The end result is the partner of the saboteur begins to feel invalidated and useless – so they leave to find greener pastures.
Needing to Control – My Way or the Highway – these controlling people feel compelled to micromanage everything. This happens not only in their relationship but can also be carried over to a work situation. Sometimes people adopt this course of action through fear of being controlled by others. Initially they may come across as being very kind, however, over time their behaviour becomes suffocating. Thy can become dictatorial and make life hell for the other person.
The need to win – at any cost. Working through this can open your eyes to your winning partner and, being aware of what is happening, can give you some peace of mind. However the endless battles that ensue will eventually destroy any relationship.
Pessimism – the Negative Nellie. We are not born pessimistic – this is a learned behaviour. While many people may have done it tough, some people look on it as a badge of honour. These people only ever see the downside of everything.
Winnie the Pooh and his eternally sad friend, Eeyore, are a classic example of this. The fact is the dripping tap will eventually wear away the stone and sooner or later the positive minded person will decide he or she has had enough.
Addictions – these are aggressive and competitive lovers. They are self-destructive seductions masquerading as desirable behaviours and they lull people away from the straight and narrow, the values and beliefs that maintain the viability of relationships. Addictive behaviours can have their appeal at the outset, however, over time the addicts slowly withdraw that passion that attracted the partner initially and transfer that passion to something else. It is important to understand addictions can not only be substances but also relationships, material possessions or ideologies. At the end of the day the journey of the addict ends in irrecoverable loss.
Breaking Trust – Betrayal is the most damaging of all the sabotaging behaviours. People who habitually fail to honour their word break hearts and destroy faith. Trust is the foundation of everything that really matters and when it’s gone – it’s gone.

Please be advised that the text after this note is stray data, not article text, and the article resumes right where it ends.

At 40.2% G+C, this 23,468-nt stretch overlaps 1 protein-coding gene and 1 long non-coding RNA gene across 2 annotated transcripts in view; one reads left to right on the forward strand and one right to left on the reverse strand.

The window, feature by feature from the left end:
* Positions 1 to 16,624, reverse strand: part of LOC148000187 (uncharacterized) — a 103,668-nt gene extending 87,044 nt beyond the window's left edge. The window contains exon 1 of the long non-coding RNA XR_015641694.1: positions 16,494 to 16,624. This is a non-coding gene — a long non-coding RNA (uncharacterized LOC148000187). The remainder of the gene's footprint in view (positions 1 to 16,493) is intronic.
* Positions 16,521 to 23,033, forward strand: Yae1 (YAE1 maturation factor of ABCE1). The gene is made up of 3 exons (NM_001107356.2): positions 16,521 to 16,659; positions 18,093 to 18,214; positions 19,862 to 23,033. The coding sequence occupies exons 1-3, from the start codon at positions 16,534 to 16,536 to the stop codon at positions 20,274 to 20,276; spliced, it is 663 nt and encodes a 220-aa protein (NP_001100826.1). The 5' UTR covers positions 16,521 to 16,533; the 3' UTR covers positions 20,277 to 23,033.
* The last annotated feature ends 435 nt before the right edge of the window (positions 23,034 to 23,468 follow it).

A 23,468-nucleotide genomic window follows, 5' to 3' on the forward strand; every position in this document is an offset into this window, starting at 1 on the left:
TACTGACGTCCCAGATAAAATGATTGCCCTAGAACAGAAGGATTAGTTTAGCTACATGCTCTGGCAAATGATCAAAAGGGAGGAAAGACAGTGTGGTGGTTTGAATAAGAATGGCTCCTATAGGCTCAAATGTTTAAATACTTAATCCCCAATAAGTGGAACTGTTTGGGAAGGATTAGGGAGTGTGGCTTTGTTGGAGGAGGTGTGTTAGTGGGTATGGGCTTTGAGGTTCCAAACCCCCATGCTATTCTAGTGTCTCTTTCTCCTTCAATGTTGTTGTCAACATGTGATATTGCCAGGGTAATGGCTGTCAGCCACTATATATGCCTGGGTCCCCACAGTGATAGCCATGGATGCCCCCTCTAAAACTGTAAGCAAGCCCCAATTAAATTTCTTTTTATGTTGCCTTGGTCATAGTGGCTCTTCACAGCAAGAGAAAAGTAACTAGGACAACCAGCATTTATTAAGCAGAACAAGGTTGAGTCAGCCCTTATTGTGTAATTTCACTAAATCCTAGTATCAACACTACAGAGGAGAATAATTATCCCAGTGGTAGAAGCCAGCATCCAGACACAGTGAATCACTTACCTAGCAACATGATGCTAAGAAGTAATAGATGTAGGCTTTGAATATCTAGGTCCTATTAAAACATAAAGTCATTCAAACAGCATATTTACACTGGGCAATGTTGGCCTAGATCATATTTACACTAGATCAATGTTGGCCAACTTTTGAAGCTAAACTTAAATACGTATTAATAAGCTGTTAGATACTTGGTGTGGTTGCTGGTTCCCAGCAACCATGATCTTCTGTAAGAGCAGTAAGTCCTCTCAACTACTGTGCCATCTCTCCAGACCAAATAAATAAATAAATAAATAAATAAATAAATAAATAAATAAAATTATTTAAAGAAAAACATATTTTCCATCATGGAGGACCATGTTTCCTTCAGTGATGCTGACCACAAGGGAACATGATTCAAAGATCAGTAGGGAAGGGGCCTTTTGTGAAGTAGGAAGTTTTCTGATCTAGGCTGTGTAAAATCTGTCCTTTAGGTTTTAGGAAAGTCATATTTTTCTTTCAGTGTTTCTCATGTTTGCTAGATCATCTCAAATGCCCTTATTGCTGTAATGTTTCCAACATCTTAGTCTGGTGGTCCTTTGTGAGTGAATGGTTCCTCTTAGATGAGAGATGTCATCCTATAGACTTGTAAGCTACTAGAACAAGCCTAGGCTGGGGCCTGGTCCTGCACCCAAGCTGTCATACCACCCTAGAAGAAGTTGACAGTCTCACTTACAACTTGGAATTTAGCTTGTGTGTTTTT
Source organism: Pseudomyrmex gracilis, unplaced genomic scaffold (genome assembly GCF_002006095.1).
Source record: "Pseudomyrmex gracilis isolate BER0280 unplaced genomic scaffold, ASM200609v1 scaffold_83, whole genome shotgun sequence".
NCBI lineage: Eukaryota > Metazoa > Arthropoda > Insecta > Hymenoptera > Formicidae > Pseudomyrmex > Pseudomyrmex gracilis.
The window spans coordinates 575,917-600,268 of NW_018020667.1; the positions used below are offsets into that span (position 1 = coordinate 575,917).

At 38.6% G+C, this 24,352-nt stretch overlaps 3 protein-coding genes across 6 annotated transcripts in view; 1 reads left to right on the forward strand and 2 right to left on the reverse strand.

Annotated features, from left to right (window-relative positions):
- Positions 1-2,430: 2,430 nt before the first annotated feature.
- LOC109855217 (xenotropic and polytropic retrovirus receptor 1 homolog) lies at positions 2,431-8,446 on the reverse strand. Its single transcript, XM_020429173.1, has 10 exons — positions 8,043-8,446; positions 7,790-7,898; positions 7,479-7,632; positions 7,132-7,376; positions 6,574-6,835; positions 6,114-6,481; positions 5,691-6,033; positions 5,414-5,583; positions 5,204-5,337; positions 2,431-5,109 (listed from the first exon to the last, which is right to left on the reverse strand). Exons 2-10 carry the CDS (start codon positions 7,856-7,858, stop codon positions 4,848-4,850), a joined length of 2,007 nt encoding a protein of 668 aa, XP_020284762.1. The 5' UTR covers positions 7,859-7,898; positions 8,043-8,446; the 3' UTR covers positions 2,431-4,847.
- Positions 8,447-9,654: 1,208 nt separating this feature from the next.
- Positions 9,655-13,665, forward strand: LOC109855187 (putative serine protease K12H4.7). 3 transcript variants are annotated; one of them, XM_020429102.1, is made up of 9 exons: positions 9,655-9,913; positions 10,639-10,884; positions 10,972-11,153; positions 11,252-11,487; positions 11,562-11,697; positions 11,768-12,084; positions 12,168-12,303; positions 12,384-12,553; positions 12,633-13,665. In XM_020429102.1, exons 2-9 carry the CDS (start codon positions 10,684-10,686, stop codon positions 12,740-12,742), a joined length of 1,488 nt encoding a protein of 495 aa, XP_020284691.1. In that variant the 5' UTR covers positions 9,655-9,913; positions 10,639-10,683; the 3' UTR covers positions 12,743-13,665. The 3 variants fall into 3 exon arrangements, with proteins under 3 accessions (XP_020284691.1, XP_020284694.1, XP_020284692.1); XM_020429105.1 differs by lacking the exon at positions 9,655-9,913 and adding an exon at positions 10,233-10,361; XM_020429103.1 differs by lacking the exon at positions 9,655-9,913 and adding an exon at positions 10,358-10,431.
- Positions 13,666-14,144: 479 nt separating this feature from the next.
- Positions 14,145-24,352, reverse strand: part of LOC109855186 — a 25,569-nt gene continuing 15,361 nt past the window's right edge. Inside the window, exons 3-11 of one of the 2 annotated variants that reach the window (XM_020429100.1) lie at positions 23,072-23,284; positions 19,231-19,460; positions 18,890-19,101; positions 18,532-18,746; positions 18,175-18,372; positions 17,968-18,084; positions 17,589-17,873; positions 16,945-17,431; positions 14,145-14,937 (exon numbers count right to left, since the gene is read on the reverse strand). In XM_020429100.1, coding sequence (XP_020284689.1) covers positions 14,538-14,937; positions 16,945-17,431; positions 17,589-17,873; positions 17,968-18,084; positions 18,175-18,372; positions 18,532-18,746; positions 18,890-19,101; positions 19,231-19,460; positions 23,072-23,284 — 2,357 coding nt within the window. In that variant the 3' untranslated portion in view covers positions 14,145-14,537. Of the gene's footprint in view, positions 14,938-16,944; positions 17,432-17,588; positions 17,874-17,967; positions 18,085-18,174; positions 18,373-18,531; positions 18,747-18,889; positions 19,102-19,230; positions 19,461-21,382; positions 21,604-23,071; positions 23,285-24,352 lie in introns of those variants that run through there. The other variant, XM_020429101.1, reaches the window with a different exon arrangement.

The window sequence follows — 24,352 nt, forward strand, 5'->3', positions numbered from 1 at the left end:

So why do people pursue these destructive courses of action? Why do people get into relationships with these sabotaging people.
Generally someone will be attracted to a saboteur initially to fulfil a need. However when the saboteur’s behaviour becomes unbearable, the partner will leave in order to survive. Leaving may not mean leave the house but you can be sure it will mean leave the relationship.
The good news is that these sabotaging behaviours can be healed if the saboteur is genuinely committed and brave enough to be totally honest with him/herself and take on the responsibility for the sought after outcome. The reward will be a greater feeling of confidence and the ability to succeed in every relationship they pursue.
The 7 step blueprint that will show you how to overcome those sabotaging behaviours.
- Awareness is key. By just being aware means you are ready to take the next step.
- Find the root cause. Once this has been discovered, you are in a position to address and eradicate the issue.
- Locate the triggers – those things that set off your sabotaging behaviour. When you can recognise your triggers you’re half way there.
- Know when you’re strong and know when you’re more vulnerable – those triggers have a way of going off when you’re tired, hungry or just out of sorts.
- The person is not their behaviour. When you know what sets you off, stop and take a breath. Do something else. Have a vision of who you want to be and focus on the future.
- Get an accountability partner – hire a coach. Having someone to keep you accountable and support you is like gold – no more: it’s like a diamond and we all know diamonds are a girl’s best friend.
- Stay focussed – be patient with yourself. The person you have chosen to become is still emerging and the old you will want to test you every so often. With practice comes mastery.
And remember – you always get what you focus on so focus on what you want.
Love to hear your views.
I wandered lonely as a cloud
That floats on high o’er vales and hills
When all at once I saw a crowd
A host of golden daffodils
Beside the lake, beneath the trees
Fluttering ad dancing in the breeze
Loneliness can be a curse and can easily happen to anyone, possibly more in today’s environment when people are so busy rushing hither and thither with work commitments, social commitments and no time for anyone.
It is a state of disconnect, a time when you feel quite sad and, if left to fester, loneliness can lead to depression. It can happen in the winter when people spend more time indoors, it can happen when a loved one has passes away or just goes away. Many women feel a sense of loneliness when their kids leave home and they find themselves without a purpose.
What do we do when we’re lonely? This is the real question.
Some people cling on to whomever they can. I see lots of women fulfilling this need, the need to be needed, by making themselves too available for babysitting and over-giving to their children like Sam and Sally.
Sam and Sally are in their 60s and drive a long distance to work in a factory just so they can give money to their children. While there is nothing wrong with giving money to your children, it is important to consider whose needs are being fulfilled. Sometimes by over-helping, the effect is to stifle the growth of the children and take away their drive to achieve their full potential and thus do them a dis-service. This is not unlike the person who helped a butterfly come out of its cacoon by peeling away the layers to free it. The butterfly needs to fight its way out of the cacoon so its wings are fully developed and it can fly and look beautiful.